Having resided nearly a decade in the UK, my insider-outsider perspective during the referendum campaign became quickly clear when discussing the topic with colleagues and friends. I soon got the impression that most of my British colleagues were much less worried about the outcome of the referendum than I was. To be honest, while I had had a lingering worry from the moment the referendum idea was launched, it was only during the campaign that I really started thinking through all the potential consequences of Brexit and the massive costs that it would have. Chatting about the topic in the corridors of our daily academic routine, many British colleagues appeared convinced that there would never be a majority for Brexit; as some said, this was because “we British are pragmatists”. Pragmatists? Over the last decades, whenever, on “the continent”, a political party on the right tried to carve out a space for itself on ideological grounds, out of the muddled ground of Christian democratic and social democratic centrist politics, it would look to the British Conservatives. Equally so, on the left of the political spectrum, where the only ideological debate appeared to be set by the British “third way”. More recently, the new identitarian politics in Central and Eastern Europe, as well as a more radical post-crisis ideology on the left may have changed the picture, but, for decades, it looked as though, if one wanted to be ideological, one had to go British. So much for British pragmatism. As a Belgian, who has also lived a decade in Italy, my idea of political pragmatism is clearly different from that of my British colleagues!
Having lived in the Belgian, French and Italian welfare state, I also appeared to have a different perception on the huge social cleavages that fracture the UK. I soon suspected the referendum would become the occasion to throw that reality in the face of “the élite”. Moreover, even for somebody who has lived a decade in Italy under the Berlusconi “regime”, the polarized and poor quality of the media in the UK has never stopped surprising me. All this made me much more pessimistic about the referendum outcome than most of my colleagues.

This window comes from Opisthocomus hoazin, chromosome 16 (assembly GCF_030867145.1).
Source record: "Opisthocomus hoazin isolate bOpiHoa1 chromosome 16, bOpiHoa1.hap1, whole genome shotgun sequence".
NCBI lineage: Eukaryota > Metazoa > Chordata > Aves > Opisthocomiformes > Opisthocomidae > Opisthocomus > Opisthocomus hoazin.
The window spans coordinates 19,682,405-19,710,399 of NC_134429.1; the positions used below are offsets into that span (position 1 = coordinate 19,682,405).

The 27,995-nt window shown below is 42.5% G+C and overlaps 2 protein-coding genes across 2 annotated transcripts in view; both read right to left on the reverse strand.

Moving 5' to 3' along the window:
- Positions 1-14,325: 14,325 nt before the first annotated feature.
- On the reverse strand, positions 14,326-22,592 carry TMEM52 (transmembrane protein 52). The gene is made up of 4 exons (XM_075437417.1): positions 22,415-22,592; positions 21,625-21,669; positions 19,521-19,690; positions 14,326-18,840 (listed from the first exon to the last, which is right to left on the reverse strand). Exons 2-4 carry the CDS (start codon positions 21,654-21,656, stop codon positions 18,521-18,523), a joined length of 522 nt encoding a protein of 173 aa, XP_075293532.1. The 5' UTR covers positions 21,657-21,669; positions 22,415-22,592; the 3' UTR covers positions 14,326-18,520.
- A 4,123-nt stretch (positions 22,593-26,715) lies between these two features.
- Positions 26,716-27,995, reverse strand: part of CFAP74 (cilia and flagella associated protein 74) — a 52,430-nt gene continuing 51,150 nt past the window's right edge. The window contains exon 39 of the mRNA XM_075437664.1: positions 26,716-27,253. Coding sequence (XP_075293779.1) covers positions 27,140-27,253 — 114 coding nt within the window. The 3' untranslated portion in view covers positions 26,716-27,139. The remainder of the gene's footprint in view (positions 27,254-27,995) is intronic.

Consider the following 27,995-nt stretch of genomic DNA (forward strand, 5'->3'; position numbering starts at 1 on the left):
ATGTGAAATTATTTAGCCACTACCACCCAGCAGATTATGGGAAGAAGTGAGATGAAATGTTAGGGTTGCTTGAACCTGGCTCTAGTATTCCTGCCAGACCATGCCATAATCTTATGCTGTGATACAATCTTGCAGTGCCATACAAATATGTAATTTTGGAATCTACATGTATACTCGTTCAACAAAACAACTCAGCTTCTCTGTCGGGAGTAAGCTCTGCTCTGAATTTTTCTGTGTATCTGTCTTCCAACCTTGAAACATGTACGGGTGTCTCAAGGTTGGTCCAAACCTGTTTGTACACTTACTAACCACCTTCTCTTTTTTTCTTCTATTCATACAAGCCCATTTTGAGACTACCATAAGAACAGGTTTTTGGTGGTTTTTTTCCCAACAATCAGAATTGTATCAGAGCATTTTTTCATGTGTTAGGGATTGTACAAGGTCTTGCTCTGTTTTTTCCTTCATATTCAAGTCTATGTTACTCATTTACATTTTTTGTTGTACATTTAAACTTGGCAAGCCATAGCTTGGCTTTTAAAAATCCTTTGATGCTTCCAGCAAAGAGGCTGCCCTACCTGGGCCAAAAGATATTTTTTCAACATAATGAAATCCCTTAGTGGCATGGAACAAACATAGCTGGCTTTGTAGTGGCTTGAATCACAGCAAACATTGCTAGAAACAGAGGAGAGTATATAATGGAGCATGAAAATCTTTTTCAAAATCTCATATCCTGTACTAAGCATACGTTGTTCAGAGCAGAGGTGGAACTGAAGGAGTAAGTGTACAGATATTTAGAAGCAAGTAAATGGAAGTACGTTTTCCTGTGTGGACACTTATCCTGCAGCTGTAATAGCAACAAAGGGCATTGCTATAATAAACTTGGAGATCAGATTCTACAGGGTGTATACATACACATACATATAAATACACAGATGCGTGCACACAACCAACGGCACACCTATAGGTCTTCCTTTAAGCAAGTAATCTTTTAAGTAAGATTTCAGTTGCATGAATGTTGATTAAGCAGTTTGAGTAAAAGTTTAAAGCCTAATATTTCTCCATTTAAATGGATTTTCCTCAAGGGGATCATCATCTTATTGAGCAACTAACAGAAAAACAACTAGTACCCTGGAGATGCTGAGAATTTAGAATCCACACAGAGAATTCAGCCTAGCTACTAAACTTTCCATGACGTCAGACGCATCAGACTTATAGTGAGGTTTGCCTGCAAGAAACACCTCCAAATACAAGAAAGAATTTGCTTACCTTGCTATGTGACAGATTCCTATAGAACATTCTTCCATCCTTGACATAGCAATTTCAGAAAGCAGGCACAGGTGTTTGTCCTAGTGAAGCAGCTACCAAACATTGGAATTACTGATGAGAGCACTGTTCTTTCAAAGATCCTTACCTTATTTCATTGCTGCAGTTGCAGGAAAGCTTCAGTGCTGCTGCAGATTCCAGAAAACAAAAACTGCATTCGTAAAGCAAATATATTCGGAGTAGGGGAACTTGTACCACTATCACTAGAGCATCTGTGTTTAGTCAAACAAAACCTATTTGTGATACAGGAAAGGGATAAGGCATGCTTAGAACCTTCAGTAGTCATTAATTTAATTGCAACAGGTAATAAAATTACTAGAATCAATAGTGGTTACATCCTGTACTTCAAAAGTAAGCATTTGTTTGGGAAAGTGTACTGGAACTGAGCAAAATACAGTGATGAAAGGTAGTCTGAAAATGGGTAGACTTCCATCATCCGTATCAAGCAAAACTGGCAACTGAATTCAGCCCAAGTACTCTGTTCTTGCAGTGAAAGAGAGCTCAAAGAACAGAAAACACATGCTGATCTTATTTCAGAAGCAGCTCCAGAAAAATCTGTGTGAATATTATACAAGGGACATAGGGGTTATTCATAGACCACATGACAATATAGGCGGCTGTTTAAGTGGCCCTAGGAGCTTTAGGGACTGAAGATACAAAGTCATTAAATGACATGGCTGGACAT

In what follows, I will link my personal experience as an insider-outsider during the referendum and post-referendum debate with two broader questions: 1) the role of the media and participation in modern democracy; and 2) identity and the value of European citizenship.
During the referendum campaign, my university was approached under the Transparency Act to disclose the EU funding that the Cardiff Centre for European Law and Governance had obtained through its recognition as a Jean Monnet Centre of Excellence. The request came from UKIP. We had no problem in disclosing the information as both our EU budget as well as all the funded activities were already clearly listed on our website, including a long list of seminars organised over the last years, which have often been very critical on the state of affairs in the EU.
During the same period, I received an email from somebody claiming to be interested in doing a Ph.D in Cardiff but asking for clarification as to whether we would have a problem with him being very critical of the EU and wanting the UK to be out of it. The nature of the email and proposed topic (which would not have fitted our expertise) put some doubt on whether the person had any real intention of doing a Ph.D with us. When I also found out the person was very closely related to UKIP, I started wondering whether it was just an attempt to make us state that we only accept pro-EU research and subsequently depict us as the EU’s Trojan horse in the country. Attempts like this, to silence voices that might say something pro-European, are not entirely new in this country (and I can tell other stories in the context of previous EP elections, for instance), but they were strongly intensified during the referendum campaign.